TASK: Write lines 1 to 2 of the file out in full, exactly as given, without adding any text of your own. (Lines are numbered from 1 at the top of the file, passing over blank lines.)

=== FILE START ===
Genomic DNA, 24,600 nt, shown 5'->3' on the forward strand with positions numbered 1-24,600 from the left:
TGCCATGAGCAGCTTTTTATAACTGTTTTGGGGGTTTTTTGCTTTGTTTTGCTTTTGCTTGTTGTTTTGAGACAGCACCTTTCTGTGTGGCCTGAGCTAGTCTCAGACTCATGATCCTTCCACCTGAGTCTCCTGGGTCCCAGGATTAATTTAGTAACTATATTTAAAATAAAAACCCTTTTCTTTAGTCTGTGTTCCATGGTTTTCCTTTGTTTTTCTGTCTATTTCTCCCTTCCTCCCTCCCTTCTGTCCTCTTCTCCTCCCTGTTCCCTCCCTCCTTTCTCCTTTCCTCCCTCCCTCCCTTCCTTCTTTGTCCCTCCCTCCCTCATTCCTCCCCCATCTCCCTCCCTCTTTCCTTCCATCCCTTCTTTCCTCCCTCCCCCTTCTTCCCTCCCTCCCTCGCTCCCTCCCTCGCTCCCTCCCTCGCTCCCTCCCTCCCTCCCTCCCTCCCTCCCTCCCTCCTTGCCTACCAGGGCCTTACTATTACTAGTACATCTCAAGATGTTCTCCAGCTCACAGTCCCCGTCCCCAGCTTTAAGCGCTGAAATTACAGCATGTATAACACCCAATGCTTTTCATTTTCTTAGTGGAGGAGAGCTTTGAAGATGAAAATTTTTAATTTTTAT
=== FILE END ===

Genomic DNA, 24,600 nt, shown 5'->3' on the forward strand with positions numbered 1-24,600 from the left:
TGCCATGAGCAGCTTTTTATAACTGTTTTGGGGGTTTTTTGCTTTGTTTTGCTTTTGCTTGTTGTTTTGAGACAGCACCTTTCTGTGTGGCCTGAGCTAGTCTCAGACTCATGATCCTTCCACCTGAGTCTCCTGGGTCCCAGGATTAATTTAGTAACTATATTTAAAATAAAAACCCTTTTCTTTAGTCTGTGTTCCATGGTTTTCCTTTGTTTTTCTGTCTATTTCTCCCTTCCTCCCTCCCTTCTGTCCTCTTCTCCTCCCTGTTCCCTCCCTCCTTTCTCCTTTCCTCCCTCCCTCCCTTCCTTCTTTGTCCCTCCCTCCCTCATTCCTCCCCCATCTCCCTCCCTCTTTCCTTCCATCCCTTCTTTCCTCCCTCCCCCTTCTTCCCTCCCTCCCTCGCTCCCTCCCTCGCTCCCTCCCTCGCTCCCTCCCTCCCTCCCTCCCTCCCTCCCTCCCTCCTTGCCTACCAGGGCCTTACTATTACTAGTACATCTCAAGATGTTCTCCAGCTCACAGTCCCCGTCCCCAGCTTTAAGCGCTGAAATTACAGCATGTATAACACCCAATGCTTTTCATTTTCTTAGTGGAGGAGAGCTTTGAAGATGAAAATTTTTAATTTTTAT